Mylan CEO Heather Bresch hates having to answer to Wall Street.
"You can't build a company in a quarter," Bresch said in a new episode of CNN's podcast "Boss Files with Poppy Harlow."
"We have got to find better ways to measure ourselves and measure success," Bresch said.
Bresch, who stepped into the chief executive role in 2012, has held firm in her decisions as head of the company — even when they've sparked national controversies.
She describes the pharmaceutical firm as a "stakeholder company," rather than a shareholder company. The approach "allows us to take a lot of other things into consideration," she said, aside from increasing sales from quarter to quarter. It's also, on occasion, raised the ire of Mylan investors.
Shareholders were mad when Bresch blocked a takeover attempt by the Israeli drugmaker Teva in 2015. Teva offered to buy the shares at high premium, so the acquisition would have been lucrative for Mylan's investors. Still, Bresch stands by her decision.
"We do believe in the long term," she said. "I've said a well-run company delivers great shareholder returns, and we have. And we plan to continue to do so."
Bresch's efforts to create those returns have been criticized, as well. In 2014, Mylan announced a merger with Dutch company Abbott Laboratories. The acquisition was described by many as a tax inversion — a strategic merger that moves a company's headquarters to a country with a lower corporate tax rate, and allows the firm to pay less in taxes.
For that, Bresch caught flak from her father, Senator Joe Manchin. In response to the announcement, Manchin said publicly that tax inversions should be illegal. The National Journal ran a story with the headline "Senator Manchin: What my daughter did should be illegal."
"He was lucky I was like, 10,000 miles away," when that happened, Bresch told Harlow.
Bresch maintains that the decision to join forces with Abbott was about helping Mylan stay competitive and grow in the United States.
She recalled telling her father after she saw his reaction in the news, "You're getting swept up in the headline and the emotion of it versus understanding substantively what is at hand," she said.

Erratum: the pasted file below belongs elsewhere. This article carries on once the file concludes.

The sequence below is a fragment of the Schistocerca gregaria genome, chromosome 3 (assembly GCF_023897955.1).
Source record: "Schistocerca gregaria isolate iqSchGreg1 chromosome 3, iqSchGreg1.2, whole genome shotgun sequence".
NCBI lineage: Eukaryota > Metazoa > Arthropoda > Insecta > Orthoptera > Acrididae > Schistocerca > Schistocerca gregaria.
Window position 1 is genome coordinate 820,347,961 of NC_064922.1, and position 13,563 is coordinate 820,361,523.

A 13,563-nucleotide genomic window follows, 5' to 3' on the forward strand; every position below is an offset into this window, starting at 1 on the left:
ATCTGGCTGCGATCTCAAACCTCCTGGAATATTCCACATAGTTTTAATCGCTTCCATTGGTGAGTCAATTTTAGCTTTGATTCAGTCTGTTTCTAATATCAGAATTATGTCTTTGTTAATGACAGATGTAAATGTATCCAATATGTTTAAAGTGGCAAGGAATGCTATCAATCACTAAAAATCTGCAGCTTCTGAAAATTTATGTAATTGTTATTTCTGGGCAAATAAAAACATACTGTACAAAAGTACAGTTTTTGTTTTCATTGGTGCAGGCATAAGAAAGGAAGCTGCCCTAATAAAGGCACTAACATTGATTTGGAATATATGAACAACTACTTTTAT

Manchin represents West Virginia, where Bresch grew up and Mylan is based. Bresch said that if Mylan hadn't acquired Abbott, the state would suffer. Her father wasn't thinking about "what, unfortunately, West Virginia could look like without Mylan in it," she said.
But those scandals were blips compared to the uproar surrounding Bresch's decision to hike up the price of EpiPen, which delivers an injection of epinephrine to treat anaphylaxis, a life-threatening allergic reaction.
Between 2009 and 2016, Mylan hiked up the cost of the device 15 times.
Two years ago, the cost of a two-pack reached $609, sparking national outrage. Consumers were so upset by the increase that The House Oversight Committee asked Bresch to testify about the decision.
After the outcry, Mylan decided to start selling a generic version of EpiPen for $300. But she stands by the price hikes. Bresch said while Mylan was raising EpiPen prices, it was investing nearly $1 billion into improving the device and educating the public on anaphylaxis.
Bresch described the controversy as a "defining moment." After it happened, she saw two options for how to move forward.
"I could ... go curl up in a corner, just say I'm sorry, and lower the price," Bresch told Harlow.
She didn't do that.
"I wasn't going to be apologetic for operating in the system that existed," she said. "What I decided to do was put my effort and energy to ... talk about what needed to be fixed, and how broken the system was."
Bresch believes that the the controversy surrounding EpiPen price hikes served as a catalyst to talk about what needs to change.
"There's no question it strengthened me," Bresch said of the crisis. It also inspired her to try to help find a solution.
"Health care is beyond complicated. And we've overcomplicated it as a country," she said. "There's no magic bullet to fix it."
Bresch said she talked with the Trump administration about their efforts to lower drug prices by increasing competition, shrinking regulations and changing incentives in the pharmaceutical industry. She doesn't have any plans to run for office herself — but she's not ruling it out.
"I think I have a lot left in me to make a difference in this world," she said.